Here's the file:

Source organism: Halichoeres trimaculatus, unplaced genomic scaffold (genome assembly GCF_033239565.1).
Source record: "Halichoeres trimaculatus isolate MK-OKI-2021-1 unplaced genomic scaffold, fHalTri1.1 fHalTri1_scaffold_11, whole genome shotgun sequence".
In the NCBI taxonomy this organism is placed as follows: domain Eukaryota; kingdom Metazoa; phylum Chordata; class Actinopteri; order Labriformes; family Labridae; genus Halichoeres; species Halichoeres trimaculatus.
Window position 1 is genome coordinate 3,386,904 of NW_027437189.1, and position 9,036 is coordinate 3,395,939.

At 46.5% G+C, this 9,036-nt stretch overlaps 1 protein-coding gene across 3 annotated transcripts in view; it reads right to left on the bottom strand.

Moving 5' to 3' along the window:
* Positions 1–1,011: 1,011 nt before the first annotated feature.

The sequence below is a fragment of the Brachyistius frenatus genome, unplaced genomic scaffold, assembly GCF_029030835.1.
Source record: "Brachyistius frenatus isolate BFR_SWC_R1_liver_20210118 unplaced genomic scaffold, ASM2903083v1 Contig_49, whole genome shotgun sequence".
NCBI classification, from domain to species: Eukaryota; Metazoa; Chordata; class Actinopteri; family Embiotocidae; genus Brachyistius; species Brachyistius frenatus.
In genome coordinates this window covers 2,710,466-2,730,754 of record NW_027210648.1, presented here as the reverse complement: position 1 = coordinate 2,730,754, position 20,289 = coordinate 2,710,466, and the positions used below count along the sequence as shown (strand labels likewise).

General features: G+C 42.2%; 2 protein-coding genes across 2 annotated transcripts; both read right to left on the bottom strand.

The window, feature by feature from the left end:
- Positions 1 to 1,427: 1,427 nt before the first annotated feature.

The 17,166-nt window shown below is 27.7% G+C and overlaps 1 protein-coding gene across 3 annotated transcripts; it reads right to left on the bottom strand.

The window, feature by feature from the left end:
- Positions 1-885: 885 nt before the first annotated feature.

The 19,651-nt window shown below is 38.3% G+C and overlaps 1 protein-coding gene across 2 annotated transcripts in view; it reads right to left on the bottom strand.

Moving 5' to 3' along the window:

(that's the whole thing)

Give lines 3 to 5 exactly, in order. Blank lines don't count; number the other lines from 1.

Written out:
In the NCBI taxonomy this organism is placed as follows: domain Eukaryota; kingdom Metazoa; phylum Chordata; class Actinopteri; order Labriformes; family Labridae; genus Halichoeres; species Halichoeres trimaculatus.
Window position 1 is genome coordinate 3,386,904 of NW_027437189.1, and position 9,036 is coordinate 3,395,939.

At 46.5% G+C, this 9,036-nt stretch overlaps 1 protein-coding gene across 3 annotated transcripts in view; it reads right to left on the bottom strand.